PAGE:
In the main article, we state that examination of the tropical zonal wind from the GCMs indicates that the CMIP6 models tend to provide a better representation of the QBO than was evident in output from CMIP5 GCMs. This feature of the GCMs is illustrated in Supplementary Fig. 15 (reanalysis data) and 16 (GCMs). The model output shown in Supplementary Fig. 16 was mainly based upon archived monthly mean zonal wind fields from each GCM and complemented above 10 hPa by corresponding computed monthly means from daily/six-hourly data where needed; data for each panel are shown up to the highest altitude of each GCM. As can be seen from this figure, the representation of the QBO is considerably more realistic within the CMIP6 GCMs than the CMIP5 models.

Supplementary Fig. 17 is similar to Fig. 9, except trends are shown for ΔO3REG and OLP from the 20 CMIP6 GCMs that submitted results for all four SSPs to the CMIP6 archive that either: (a) exhibit a realistic QBO based upon our cursory examination or (b) do not exhibit a rendering of the QBO. There is little difference in the behaviour of ΔO3REG and OLP among these two groupings of the CMIP6 GCMs. As noted in the Main article, a more quantitative analysis of the representation of the QBO in these models reveals deficiencies in the mean amplitude below 20 hPa54 and substantial effort is currently being directed towards improving the representation of the QBO within GCMs55.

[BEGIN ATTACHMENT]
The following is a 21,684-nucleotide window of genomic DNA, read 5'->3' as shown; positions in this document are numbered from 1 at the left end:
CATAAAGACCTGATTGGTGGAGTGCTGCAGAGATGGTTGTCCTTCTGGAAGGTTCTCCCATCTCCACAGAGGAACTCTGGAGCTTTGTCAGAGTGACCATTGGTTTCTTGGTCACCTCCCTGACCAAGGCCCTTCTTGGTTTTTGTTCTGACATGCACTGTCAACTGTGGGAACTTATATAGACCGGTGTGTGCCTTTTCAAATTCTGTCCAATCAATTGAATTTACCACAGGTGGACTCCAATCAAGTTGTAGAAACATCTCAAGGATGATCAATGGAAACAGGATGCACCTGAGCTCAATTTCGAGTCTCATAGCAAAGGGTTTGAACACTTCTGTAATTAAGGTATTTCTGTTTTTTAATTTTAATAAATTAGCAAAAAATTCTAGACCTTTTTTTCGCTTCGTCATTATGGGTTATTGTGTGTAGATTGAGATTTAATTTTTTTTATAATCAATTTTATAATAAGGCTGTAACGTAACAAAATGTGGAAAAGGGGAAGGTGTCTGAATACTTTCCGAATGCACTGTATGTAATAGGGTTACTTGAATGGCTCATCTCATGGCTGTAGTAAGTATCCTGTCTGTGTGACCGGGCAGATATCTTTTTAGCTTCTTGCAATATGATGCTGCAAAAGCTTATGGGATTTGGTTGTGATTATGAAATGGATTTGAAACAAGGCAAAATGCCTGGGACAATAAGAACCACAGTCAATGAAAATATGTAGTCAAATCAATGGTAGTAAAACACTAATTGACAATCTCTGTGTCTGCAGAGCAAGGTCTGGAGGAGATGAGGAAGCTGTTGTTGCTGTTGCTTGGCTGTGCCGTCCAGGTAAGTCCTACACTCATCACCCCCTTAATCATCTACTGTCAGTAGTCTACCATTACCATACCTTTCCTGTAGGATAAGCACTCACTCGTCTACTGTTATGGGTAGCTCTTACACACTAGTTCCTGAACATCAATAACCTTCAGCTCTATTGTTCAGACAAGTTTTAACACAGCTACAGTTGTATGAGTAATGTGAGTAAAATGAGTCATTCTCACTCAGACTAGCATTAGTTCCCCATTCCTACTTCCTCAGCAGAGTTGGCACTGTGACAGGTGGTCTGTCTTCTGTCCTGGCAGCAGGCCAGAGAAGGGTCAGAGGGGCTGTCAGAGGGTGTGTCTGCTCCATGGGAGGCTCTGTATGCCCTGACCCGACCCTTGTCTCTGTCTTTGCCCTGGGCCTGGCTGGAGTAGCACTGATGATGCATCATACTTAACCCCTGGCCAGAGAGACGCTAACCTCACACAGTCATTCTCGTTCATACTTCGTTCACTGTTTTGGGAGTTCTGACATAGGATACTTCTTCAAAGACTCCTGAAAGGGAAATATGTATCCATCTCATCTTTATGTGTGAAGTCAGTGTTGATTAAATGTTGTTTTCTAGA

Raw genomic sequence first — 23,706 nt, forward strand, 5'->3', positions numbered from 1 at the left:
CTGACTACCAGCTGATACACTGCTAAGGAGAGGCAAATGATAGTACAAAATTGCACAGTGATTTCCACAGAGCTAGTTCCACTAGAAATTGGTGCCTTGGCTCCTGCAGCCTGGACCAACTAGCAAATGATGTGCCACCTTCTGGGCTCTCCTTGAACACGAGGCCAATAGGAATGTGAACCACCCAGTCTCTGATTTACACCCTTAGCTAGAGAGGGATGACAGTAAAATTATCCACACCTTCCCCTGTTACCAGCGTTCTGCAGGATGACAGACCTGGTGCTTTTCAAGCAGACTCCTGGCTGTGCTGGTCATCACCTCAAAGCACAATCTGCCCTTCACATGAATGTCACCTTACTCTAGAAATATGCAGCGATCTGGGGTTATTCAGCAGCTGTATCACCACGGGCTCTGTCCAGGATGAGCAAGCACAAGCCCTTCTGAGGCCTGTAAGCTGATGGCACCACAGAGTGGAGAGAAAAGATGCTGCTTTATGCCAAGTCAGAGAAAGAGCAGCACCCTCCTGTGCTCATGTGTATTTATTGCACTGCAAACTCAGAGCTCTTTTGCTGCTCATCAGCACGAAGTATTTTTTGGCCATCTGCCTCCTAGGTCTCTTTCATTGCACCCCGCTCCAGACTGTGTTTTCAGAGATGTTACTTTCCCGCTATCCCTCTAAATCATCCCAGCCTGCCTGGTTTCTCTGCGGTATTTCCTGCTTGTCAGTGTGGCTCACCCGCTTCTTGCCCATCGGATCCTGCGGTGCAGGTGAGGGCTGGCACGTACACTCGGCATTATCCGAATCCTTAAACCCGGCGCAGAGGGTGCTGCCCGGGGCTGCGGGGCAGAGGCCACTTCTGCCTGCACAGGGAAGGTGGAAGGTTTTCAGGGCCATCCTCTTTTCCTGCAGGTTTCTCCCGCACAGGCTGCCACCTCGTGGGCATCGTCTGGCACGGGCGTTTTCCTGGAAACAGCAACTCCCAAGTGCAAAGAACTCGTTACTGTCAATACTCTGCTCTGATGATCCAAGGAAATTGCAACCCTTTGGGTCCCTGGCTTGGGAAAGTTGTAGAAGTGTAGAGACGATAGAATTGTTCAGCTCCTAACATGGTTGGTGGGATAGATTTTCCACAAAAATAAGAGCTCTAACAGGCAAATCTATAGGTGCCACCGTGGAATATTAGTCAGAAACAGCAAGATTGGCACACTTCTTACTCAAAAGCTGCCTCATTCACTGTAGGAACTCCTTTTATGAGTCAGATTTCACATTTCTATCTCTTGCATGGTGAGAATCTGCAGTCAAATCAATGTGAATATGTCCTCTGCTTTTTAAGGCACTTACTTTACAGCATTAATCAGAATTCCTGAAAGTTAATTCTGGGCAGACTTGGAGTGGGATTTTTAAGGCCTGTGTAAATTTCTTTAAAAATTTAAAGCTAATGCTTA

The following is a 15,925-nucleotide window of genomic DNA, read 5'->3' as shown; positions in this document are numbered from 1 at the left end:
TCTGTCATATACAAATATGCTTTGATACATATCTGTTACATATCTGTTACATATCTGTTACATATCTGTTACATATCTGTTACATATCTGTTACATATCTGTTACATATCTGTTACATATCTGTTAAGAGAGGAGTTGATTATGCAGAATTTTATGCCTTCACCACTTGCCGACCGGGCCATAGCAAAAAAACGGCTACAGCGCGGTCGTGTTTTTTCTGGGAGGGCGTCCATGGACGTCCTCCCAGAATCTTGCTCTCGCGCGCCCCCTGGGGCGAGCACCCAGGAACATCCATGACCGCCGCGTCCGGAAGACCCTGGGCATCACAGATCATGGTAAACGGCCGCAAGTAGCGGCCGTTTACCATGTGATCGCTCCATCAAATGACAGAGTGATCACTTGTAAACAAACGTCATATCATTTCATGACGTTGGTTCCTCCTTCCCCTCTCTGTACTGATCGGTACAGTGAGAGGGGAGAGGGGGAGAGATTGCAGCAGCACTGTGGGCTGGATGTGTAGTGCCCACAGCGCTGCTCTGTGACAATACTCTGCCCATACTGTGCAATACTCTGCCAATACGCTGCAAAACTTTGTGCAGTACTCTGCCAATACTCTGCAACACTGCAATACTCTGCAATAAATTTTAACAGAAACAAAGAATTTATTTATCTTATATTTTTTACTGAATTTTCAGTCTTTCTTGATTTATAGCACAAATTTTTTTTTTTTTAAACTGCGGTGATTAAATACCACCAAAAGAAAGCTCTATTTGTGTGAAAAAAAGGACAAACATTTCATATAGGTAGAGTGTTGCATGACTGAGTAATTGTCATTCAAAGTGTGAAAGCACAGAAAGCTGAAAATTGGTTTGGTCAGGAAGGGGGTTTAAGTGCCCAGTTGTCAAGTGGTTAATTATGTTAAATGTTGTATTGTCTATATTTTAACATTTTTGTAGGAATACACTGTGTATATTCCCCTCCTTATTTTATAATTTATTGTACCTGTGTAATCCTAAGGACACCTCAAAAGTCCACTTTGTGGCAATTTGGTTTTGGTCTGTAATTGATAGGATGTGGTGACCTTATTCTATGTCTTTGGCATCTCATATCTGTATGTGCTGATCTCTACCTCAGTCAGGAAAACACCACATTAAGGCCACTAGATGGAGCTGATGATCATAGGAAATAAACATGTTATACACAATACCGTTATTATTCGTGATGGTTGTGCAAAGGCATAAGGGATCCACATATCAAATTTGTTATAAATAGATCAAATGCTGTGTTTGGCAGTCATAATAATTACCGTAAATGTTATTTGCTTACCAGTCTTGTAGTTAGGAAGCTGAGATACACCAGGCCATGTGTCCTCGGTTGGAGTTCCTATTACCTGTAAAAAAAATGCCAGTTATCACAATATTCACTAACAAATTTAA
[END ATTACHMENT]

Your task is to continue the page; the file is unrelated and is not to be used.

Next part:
Further considerations

In the main article we state: the temporal evolution of ΔO3REG and OLP found using results from the four GCMs with interactive chemistry is about 20–25% lower at end of century than that found for the other 16 CMIP6 GCMs; nonetheless, ΔO3REG remains close to the contemporary value until the end of the century for the SSP3-7.0 and SSP5-8.5 simulations conducted using these interactive GCMs. This finding is illustrated by Supplementary Fig. 18, similar to Fig. 9 except results are shown only for the four CMIP6 GCMs with fully interactive stratospheric chemistry.

Supplementary Fig. 19 is also similar to Fig. 9, except trends are shown for the quantity: